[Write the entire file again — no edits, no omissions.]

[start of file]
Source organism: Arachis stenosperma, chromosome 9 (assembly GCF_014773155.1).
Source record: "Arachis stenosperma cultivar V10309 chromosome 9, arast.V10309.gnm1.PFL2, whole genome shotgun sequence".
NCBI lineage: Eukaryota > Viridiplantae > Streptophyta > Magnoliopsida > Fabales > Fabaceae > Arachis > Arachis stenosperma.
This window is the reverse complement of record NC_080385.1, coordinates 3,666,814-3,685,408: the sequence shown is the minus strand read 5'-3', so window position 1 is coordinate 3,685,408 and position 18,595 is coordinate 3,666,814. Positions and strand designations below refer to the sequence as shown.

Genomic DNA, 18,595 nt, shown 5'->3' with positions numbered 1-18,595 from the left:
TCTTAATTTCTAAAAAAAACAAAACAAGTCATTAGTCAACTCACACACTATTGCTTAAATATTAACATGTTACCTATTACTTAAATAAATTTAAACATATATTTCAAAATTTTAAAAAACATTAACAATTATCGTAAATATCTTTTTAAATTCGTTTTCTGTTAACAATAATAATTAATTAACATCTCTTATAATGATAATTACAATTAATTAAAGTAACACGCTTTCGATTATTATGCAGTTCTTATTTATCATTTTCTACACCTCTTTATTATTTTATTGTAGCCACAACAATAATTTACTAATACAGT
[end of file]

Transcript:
Source organism: Arachis stenosperma, chromosome 9 (assembly GCF_014773155.1).
Source record: "Arachis stenosperma cultivar V10309 chromosome 9, arast.V10309.gnm1.PFL2, whole genome shotgun sequence".
NCBI lineage: Eukaryota > Viridiplantae > Streptophyta > Magnoliopsida > Fabales > Fabaceae > Arachis > Arachis stenosperma.
This window is the reverse complement of record NC_080385.1, coordinates 3,666,814-3,685,408: the sequence shown is the minus strand read 5'-3', so window position 1 is coordinate 3,685,408 and position 18,595 is coordinate 3,666,814. Positions and strand designations below refer to the sequence as shown.

Genomic DNA, 18,595 nt, shown 5'->3' with positions numbered 1-18,595 from the left:
TCTTAATTTCTAAAAAAAACAAAACAAGTCATTAGTCAACTCACACACTATTGCTTAAATATTAACATGTTACCTATTACTTAAATAAATTTAAACATATATTTCAAAATTTTAAAAAACATTAACAATTATCGTAAATATCTTTTTAAATTCGTTTTCTGTTAACAATAATAATTAATTAACATCTCTTATAATGATAATTACAATTAATTAAAGTAACACGCTTTCGATTATTATGCAGTTCTTATTTATCATTTTCTACACCTCTTTATTATTTTATTGTAGCCACAACAATAATTTACTAATACAGT